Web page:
Since he became pope four years ago, Pope Francis has made it a personal priority to provide the impoverished with showers, housing, medical care and other services, essentially providing them with hope they will be cared for.
In an apostolic letter marking the end of that special year in the church calendar, Pope Francis wrote of providing hope for the poor, “The desire for closeness to Christ requires us to draw near to our brothers and sisters, for nothing is more pleasing to the Father than a true sign of mercy. By its very nature, mercy becomes visible and tangible in specific acts.” Pope Francis, born Jorge Mario Bergoglio, 80 years old, is the 266th and current Pope of the Roman Catholic Church, a title he holds ex officio as Bishop of Rome, and sovereign of Vatican City. He chose Francis as his papal name to honor Saint Francis of Assisi. Interestingly, Bergoglio worked briefly as a chemical technologist and nightclub bouncer before beginning seminary studies. He was ordained a Catholic priest in 1969.
Since he became pope four years ago, Pope Francis has made it a personal priority to provide the impoverished with showers, housing, medical care and other services. The Pope made a controversial move to open showers for the homeless under the sweeping white colonnade of St. Peter’s Basilica in 2015 and also offer them free haircuts, meals and medical assistance on the streets of Rome. Later that year he opened a homeless shelter providing hope to 84 individuals in need of a place to stay. Now, the Pope is continuing his mission by opening a free laundromat, according to the Vatican. He’s calling it “The Pope’s Laundry” and the facility opened this week on April 10th. Six washing machines, six dryers and a number of irons have been donated by the Whirlpool Corporation and Proctor and Gamble are providing the laundry detergent and softener.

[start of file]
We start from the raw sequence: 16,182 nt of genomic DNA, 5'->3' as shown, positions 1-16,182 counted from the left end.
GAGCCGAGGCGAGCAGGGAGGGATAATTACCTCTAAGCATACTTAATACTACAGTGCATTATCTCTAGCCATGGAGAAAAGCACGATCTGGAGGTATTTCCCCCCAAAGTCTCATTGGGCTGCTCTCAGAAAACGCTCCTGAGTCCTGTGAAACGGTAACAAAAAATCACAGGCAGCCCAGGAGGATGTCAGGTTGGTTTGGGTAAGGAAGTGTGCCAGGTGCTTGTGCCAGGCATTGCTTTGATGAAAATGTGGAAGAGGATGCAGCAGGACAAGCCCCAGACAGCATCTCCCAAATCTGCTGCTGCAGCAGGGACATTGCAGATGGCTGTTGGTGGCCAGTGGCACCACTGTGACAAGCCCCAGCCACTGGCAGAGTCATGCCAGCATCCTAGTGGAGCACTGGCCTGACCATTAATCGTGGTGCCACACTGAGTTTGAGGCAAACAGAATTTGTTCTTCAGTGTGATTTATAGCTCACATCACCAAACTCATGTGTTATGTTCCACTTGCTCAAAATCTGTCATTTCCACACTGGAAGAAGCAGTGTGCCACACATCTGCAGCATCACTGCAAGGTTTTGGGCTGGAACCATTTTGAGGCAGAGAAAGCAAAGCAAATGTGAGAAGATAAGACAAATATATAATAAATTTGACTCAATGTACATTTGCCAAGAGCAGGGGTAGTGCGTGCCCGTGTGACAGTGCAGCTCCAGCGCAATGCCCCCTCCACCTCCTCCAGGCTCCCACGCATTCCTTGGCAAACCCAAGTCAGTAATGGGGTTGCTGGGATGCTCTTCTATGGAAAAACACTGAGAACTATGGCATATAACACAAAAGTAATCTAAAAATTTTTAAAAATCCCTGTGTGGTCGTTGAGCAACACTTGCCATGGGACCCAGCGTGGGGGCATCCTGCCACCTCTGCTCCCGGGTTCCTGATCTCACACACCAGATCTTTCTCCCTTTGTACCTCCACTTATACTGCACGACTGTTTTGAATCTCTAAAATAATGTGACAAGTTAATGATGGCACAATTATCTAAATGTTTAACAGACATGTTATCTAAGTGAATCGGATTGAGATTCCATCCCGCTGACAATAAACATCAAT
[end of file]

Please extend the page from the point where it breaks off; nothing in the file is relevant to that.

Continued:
“This is a free service offered to the poorest people, in particular to the homeless who can wash, dry and iron their own clothes and blankets,” said the Pope’s chief almsgiver, Archbishop Konrad Krajewski, in a statement from the Vatican. “One of the greatest difficulties for those who live on the streets, along with that of finding food, a place to spend the night and public baths, is to wash and dry the clothes they wear, in many cases the only ones they own.” According to Krajewski the laundromat is a service to restore hope and “dignity to many people who are our brothers and sisters.”
The Pope plans to add a few showers, a barber shop and medical services at the location sometime in the near future. The Vatican indicated Pope Francis had wanted to do something following the Jubilee Year of Mercy last year, and decided that the laundromat was very much needed in the Roman neighborhood of Trastevere, not far from the Vatican. The mat was established in an old hospital complex now run by the Community of St. Egidio, a worldwide movement of lay people, based on prayer, solidarity, ecumenism, dialogue founded in 1968 by Andrea Riccardi to promote global evangelization and charity. It will be run by volunteers of the community who will wash, dry and iron the clothes.